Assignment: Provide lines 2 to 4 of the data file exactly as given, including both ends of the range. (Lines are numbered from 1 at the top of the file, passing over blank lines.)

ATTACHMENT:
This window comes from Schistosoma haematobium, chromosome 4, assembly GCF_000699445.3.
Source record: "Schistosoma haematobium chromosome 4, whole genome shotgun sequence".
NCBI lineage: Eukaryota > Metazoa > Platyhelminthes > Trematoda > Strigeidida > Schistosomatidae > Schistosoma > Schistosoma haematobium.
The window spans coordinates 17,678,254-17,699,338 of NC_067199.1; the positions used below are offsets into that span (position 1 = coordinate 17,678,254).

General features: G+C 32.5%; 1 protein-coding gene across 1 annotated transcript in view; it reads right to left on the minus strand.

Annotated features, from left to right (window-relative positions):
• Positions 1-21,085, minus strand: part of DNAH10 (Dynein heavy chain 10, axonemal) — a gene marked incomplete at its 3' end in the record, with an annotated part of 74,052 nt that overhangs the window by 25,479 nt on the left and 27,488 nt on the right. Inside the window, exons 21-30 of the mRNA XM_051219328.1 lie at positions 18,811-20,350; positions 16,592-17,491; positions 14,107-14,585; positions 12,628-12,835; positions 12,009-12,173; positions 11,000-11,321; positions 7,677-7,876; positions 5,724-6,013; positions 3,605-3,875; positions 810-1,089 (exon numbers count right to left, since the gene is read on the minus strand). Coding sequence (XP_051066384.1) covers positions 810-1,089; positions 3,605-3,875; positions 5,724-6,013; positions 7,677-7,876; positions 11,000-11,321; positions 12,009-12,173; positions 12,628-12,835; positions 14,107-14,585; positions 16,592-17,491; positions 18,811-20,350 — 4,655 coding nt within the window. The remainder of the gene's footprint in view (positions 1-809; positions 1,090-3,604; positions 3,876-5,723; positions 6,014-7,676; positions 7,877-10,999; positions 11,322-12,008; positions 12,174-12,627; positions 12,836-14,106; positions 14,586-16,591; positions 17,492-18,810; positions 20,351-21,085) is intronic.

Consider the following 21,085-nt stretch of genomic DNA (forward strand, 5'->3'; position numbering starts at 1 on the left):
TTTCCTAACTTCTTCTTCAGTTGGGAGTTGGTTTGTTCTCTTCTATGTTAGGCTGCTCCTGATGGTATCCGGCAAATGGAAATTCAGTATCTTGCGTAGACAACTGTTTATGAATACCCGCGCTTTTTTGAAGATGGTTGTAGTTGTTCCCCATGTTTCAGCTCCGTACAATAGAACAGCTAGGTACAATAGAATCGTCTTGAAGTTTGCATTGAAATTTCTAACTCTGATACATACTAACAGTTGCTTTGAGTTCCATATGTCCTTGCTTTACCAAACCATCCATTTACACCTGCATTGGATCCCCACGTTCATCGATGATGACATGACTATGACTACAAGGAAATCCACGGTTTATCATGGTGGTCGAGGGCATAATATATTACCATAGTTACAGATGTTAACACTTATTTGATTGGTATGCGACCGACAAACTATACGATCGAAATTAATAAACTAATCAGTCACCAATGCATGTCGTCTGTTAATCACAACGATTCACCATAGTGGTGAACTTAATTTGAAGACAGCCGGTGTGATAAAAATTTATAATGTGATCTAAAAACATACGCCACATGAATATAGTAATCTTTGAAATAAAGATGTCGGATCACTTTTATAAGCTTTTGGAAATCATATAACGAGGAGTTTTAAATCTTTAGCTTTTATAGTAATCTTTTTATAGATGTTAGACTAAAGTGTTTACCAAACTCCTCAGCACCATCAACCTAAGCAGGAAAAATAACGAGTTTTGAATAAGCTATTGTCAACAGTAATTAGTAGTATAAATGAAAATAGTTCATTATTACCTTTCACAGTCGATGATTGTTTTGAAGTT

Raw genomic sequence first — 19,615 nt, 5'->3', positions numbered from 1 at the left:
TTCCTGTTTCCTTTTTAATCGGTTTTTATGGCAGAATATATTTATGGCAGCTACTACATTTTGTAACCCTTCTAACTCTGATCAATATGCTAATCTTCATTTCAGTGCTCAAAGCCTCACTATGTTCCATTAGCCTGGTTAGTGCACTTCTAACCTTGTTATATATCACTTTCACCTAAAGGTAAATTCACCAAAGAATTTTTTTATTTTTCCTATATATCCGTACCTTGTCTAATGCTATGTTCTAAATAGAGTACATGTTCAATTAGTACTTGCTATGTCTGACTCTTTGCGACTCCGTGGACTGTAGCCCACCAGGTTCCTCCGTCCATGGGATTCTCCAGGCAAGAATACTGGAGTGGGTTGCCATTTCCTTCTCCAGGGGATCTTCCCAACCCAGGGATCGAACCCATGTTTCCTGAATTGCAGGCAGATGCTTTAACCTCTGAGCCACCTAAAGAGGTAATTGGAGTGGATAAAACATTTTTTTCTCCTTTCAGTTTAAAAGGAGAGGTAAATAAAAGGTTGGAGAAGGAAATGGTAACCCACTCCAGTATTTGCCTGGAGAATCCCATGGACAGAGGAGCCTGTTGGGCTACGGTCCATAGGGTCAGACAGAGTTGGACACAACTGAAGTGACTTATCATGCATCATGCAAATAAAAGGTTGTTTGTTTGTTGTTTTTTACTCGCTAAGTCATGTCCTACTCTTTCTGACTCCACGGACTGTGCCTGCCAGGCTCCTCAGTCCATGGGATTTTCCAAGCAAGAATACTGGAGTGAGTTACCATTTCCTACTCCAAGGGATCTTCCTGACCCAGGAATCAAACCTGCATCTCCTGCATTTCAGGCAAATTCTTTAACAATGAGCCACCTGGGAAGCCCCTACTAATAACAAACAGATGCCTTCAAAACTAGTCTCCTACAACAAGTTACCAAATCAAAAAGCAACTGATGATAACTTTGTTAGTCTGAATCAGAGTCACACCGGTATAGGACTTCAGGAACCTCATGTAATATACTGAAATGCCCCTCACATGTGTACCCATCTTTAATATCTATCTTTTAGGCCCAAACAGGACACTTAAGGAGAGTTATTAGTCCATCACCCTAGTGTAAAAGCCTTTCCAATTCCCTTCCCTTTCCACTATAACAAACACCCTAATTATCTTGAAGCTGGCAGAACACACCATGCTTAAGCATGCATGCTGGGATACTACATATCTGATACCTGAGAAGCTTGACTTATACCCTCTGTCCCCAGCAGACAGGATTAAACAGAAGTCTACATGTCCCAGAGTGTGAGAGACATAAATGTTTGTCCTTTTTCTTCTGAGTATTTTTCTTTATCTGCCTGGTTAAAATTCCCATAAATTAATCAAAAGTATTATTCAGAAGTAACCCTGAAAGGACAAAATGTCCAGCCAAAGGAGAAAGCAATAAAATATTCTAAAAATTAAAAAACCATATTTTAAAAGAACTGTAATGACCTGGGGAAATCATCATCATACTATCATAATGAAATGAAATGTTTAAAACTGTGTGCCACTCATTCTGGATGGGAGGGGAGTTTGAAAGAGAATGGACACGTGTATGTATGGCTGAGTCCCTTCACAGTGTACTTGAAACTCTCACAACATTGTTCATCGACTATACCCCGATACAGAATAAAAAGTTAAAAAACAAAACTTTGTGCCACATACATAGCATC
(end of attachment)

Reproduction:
Source record: "Schistosoma haematobium chromosome 4, whole genome shotgun sequence".
NCBI lineage: Eukaryota > Metazoa > Platyhelminthes > Trematoda > Strigeidida > Schistosomatidae > Schistosoma > Schistosoma haematobium.
The window spans coordinates 17,678,254-17,699,338 of NC_067199.1; the positions used below are offsets into that span (position 1 = coordinate 17,678,254).